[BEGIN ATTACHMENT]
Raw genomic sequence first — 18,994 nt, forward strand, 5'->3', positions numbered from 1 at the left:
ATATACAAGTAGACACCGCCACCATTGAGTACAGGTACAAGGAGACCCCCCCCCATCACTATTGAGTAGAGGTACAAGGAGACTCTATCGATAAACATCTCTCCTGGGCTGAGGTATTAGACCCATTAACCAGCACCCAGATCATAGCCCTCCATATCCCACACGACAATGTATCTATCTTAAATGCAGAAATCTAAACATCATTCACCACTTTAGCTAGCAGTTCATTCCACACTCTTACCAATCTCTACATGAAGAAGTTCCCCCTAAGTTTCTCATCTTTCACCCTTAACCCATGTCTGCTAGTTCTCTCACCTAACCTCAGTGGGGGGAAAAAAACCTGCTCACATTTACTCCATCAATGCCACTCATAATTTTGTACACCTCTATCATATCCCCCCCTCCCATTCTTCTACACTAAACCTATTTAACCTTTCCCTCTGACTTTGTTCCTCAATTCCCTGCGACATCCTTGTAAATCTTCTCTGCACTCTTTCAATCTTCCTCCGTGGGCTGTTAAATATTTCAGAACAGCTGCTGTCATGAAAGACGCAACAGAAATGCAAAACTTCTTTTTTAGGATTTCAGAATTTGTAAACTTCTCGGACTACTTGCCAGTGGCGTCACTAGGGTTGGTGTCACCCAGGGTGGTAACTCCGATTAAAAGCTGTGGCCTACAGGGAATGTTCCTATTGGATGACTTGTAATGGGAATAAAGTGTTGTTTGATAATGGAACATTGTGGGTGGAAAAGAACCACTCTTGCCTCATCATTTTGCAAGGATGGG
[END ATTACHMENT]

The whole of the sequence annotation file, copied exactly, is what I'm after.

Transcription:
Raw genomic sequence first — 18,994 nt, forward strand, 5'->3', positions numbered from 1 at the left:
ATATACAAGTAGACACCGCCACCATTGAGTACAGGTACAAGGAGACCCCCCCCCATCACTATTGAGTAGAGGTACAAGGAGACTCTATCGATAAACATCTCTCCTGGGCTGAGGTATTAGACCCATTAACCAGCACCCAGATCATAGCCCTCCATATCCCACACGACAATGTATCTATCTTAAATGCAGAAATCTAAACATCATTCACCACTTTAGCTAGCAGTTCATTCCACACTCTTACCAATCTCTACATGAAGAAGTTCCCCCTAAGTTTCTCATCTTTCACCCTTAACCCATGTCTGCTAGTTCTCTCACCTAACCTCAGTGGGGGGAAAAAAACCTGCTCACATTTACTCCATCAATGCCACTCATAATTTTGTACACCTCTATCATATCCCCCCCTCCCATTCTTCTACACTAAACCTATTTAACCTTTCCCTCTGACTTTGTTCCTCAATTCCCTGCGACATCCTTGTAAATCTTCTCTGCACTCTTTCAATCTTCCTCCGTGGGCTGTTAAATATTTCAGAACAGCTGCTGTCATGAAAGACGCAACAGAAATGCAAAACTTCTTTTTTAGGATTTCAGAATTTGTAAACTTCTCGGACTACTTGCCAGTGGCGTCACTAGGGTTGGTGTCACCCAGGGTGGTAACTCCGATTAAAAGCTGTGGCCTACAGGGAATGTTCCTATTGGATGACTTGTAATGGGAATAAAGTGTTGTTTGATAATGGAACATTGTGGGTGGAAAAGAACCACTCTTGCCTCATCATTTTGCAAGGATGGG